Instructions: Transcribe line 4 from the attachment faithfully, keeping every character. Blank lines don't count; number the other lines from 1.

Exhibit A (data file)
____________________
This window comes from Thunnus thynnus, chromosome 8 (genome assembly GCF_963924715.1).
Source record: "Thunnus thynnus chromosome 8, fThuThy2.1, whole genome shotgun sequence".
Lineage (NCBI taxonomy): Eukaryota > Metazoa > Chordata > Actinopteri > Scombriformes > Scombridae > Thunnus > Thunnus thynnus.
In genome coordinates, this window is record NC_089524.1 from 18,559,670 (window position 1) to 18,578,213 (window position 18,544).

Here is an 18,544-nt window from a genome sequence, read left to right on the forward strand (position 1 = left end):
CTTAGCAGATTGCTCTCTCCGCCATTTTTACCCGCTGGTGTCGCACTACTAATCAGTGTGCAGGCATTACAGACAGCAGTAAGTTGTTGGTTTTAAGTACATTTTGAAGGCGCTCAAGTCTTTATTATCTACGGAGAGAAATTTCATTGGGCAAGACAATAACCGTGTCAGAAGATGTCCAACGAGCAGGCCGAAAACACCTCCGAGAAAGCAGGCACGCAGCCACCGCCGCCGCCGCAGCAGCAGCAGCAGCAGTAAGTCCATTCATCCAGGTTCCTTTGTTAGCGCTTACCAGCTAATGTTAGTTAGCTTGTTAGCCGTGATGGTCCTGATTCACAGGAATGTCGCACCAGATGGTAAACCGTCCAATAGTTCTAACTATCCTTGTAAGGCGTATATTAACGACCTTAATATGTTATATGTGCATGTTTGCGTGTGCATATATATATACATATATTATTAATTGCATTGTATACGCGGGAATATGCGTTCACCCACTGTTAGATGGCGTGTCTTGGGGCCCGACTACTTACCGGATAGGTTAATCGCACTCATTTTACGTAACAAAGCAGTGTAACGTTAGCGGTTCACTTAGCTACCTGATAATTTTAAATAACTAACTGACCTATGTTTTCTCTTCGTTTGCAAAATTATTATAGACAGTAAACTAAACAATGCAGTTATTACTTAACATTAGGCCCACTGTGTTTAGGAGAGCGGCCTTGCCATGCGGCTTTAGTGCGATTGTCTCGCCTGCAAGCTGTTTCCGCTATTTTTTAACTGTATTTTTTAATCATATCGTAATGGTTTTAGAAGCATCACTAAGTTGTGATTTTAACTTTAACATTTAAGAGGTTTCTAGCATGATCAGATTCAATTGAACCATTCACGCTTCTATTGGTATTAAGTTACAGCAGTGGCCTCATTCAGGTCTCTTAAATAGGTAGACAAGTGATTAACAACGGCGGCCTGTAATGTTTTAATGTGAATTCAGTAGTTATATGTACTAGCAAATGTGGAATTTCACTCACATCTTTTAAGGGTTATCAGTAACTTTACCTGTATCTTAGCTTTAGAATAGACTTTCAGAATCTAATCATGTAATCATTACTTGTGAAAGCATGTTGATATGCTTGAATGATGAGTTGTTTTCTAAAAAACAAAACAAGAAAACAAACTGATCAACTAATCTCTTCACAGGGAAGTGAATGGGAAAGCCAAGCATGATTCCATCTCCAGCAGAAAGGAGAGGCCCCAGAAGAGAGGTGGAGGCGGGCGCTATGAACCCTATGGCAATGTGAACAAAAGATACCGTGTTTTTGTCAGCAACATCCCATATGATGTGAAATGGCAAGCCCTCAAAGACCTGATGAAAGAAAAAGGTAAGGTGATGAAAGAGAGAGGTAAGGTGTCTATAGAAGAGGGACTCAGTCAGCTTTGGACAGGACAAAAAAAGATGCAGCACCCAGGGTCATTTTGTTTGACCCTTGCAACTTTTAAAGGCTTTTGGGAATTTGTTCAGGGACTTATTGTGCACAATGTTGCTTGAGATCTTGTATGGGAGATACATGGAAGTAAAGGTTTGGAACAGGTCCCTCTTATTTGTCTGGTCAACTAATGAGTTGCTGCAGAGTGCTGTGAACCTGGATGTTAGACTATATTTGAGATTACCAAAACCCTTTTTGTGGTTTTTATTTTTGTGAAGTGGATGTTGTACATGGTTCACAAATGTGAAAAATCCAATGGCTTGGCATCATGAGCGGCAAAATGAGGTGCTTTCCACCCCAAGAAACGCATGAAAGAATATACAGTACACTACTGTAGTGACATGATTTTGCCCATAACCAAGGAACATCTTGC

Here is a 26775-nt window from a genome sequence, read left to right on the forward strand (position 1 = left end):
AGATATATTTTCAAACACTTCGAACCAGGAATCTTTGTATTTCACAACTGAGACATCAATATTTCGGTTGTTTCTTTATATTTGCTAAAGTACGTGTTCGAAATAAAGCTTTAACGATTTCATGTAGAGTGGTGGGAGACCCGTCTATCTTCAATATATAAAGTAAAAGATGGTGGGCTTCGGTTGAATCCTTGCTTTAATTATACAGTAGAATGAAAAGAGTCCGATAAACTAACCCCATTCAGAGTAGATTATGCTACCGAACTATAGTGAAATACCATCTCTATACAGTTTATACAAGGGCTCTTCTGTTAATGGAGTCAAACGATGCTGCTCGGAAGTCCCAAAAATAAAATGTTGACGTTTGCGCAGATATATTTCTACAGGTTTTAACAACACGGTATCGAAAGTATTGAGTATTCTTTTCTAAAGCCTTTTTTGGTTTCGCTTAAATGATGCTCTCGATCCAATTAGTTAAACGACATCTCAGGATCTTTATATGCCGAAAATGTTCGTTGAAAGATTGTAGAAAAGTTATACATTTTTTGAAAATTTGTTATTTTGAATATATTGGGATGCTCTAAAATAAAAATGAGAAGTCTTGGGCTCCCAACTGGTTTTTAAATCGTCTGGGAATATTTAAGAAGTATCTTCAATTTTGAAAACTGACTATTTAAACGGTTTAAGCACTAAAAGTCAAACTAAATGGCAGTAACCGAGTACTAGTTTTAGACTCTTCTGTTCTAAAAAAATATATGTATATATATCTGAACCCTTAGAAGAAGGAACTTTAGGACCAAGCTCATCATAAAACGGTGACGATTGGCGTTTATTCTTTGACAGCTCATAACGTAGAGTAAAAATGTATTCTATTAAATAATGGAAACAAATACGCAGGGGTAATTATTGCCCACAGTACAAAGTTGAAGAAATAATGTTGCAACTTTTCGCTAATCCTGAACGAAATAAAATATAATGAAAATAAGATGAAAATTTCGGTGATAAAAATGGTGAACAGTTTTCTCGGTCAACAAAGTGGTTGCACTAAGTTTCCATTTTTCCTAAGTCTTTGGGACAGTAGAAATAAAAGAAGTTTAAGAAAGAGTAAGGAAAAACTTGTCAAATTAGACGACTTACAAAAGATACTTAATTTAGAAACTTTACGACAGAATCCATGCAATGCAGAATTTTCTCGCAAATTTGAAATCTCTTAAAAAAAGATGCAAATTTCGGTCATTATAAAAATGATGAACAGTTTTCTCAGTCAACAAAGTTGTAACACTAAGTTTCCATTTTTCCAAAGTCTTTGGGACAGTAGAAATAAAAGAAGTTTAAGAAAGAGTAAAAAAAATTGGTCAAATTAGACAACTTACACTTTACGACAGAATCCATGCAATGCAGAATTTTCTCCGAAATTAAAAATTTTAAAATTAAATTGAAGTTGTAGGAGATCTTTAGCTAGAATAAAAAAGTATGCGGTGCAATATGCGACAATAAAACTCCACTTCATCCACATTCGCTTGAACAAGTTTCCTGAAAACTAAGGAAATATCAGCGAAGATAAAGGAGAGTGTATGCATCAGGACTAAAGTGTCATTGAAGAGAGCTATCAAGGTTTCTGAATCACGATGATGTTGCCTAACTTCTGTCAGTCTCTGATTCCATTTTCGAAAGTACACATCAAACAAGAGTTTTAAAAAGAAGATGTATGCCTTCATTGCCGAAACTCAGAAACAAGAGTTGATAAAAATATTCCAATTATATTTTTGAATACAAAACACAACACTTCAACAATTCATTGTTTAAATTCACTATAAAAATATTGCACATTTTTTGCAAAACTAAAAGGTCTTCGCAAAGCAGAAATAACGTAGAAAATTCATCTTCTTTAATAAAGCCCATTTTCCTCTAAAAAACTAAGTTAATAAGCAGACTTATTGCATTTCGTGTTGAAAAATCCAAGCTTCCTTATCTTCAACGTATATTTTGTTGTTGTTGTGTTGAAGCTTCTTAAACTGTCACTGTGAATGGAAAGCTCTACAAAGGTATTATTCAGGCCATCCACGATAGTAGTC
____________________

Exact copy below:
In genome coordinates, this window is record NC_089524.1 from 18,559,670 (window position 1) to 18,578,213 (window position 18,544).